Category Archives: politics

What’s in this Wall Street reform bill….

that some might decide to filibuster it?

Last week’s Congressional votes have opened the door for both houses of Congress to finally take up the bill developed by the Senate Committee on Banking, Housing, and Urban Affairs. The next two weeks will be spent, the New York TimesCarl Hulse observed, with both parties competing to amend the bill.

As our own Diane Vacca observed last fall, the late-2008 crash alerted all of us to the fact that the dissolution of the post-Great Depression controls on banking had some very serious downsides. Among them, perhaps, was the discrediting of the very ratings agencies investors have traditionally depended on (such as Moody’s and Standard & Poor’s), something DeutscheBank’s Karen Weaver foreshadowed in an interview with us six months before the Big Bust. So who can we depend on to keep our money safe, short of putting it all in gold bars under the bed?

To one extent or another, all the legislators working on the Wall Street reform bill are trying to answer that question.

But what’s in the bill that was filed, and what has been voted on so far? Like the problem it’s trying to address, it’s long and complex. Below is a sampling of how the bill tries to address some of the more obvious fault lines–the systemic problems identified by the Financial Crisis Inquiry Commission–drawn from the committee’s own summaries.

Stopping the casino: “Wall Street should have a socially important purpose, and not resemble a casino, where people are more concerned with valuing an option than valuing a business,” investment guru Warren Buffett said recently. The Senate bill incorporatesthe ‘Volcker Rule,’ suggested by former Fed chairman Paul Volcker, which requires regulators to implement regulations for banks, their affiliates and holding companies, to prohibit proprietary trading, investment in and sponsorship of hedge funds and private equity funds, and to limit relationships with hedge funds and private equity funds. Nonbank financial institutions supervised by the Fed will also have restrictions on proprietary trading and hedge fund and private equity investments.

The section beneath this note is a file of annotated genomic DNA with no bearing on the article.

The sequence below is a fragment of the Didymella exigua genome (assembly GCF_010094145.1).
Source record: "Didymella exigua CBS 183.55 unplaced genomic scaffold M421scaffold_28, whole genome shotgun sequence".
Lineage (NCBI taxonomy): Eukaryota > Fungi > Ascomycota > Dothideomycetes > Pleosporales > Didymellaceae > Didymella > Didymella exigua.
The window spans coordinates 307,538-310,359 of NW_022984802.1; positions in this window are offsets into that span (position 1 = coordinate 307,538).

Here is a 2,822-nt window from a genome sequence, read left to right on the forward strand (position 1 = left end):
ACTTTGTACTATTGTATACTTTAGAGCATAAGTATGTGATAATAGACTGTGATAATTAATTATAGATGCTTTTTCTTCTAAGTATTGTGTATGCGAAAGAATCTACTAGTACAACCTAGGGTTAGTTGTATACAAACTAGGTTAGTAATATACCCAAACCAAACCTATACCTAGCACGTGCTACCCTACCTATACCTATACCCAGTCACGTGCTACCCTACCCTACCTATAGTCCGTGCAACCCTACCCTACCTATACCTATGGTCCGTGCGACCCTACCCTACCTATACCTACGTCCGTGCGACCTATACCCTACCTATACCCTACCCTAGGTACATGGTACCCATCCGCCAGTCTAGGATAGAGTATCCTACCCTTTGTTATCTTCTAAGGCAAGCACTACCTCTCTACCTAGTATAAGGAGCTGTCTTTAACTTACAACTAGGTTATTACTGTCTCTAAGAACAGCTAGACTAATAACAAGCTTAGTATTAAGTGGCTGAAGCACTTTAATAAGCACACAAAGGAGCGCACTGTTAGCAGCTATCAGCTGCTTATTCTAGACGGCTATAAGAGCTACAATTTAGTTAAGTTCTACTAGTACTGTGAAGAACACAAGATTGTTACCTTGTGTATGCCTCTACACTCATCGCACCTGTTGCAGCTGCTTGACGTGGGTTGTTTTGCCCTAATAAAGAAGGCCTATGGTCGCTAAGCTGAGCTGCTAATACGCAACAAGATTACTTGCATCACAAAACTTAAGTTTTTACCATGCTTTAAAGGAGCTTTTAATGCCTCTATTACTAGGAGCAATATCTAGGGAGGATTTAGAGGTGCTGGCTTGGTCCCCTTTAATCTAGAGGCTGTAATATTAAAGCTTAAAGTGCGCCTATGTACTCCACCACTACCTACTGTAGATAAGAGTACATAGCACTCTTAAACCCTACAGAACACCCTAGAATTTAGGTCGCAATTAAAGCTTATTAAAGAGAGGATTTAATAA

Reining in derivatives: Perhaps the knottiest of the issues the Senate is wrestling with is that of all the new financial instruments, fabricated from mathematical sleight-of-hand and other people’s money.

According to a report from the Congressional Research Service, for a while these instruments seemed like the best game in town: “Since 2000, growth in derivatives markets has been explosive (although the financial crisis has caused some retrenchment since 2008). Between 2000 and the end of 2008, the volume of derivatives contracts traded on exchanges, such as futures exchanges, and the notional value of total contracts traded in the over-the-counter (OTC) market3 grew by 475 and 522 percent respectively. By contrast, during nearly unprecedented credit and housing booms, the respective value of corporate bonds and home mortgages outstanding grew by 95 and 115 percent over the same period.” Then came the crash; a few weeks ago we posted footage of former regulator Brooksley Born exposing the damage. Arkansas senator Blanche Lincoln (right) has given the issue particular heat, and authored the derivatives section of this bill.

Of course, many sensible investors already spurned derivatives when they had the choice. Take, for example, Warren Buffet’s Berkshire Hathaway holding company: hedge fund manager Alan Schram, reporting on a shareholders meeting of the company, noted that Berkshire holds “250 derivative contracts, down from some 23,000 contracts ten years ago, with a notional value of 1 percent of that of some other large institutions.” But many of America’s pension funds and 401(k)s were not quite so farsighted.

Derivatives “have some utility but have to be conducted safely, under responsible rules,” Buffett told shareholders. So what sort of “responsible rules” does the Senate bill currently propose? For starters, it would “require issuers to disclose more information about the underlying assets and to analyze the quality of the underlying assets” of derivatives and, perhaps more importantly, “require that companies that sell products like mortgage-backed securities to retain at least five percent of the credit risk, “unless the underlying loans meet standards that reduce riskiness.” It would also change the rules and the composition of the Municipal Securities Rulemaking Board, to stop outside “investment managers” from placing bets with the taxpayer funds and pension contributions.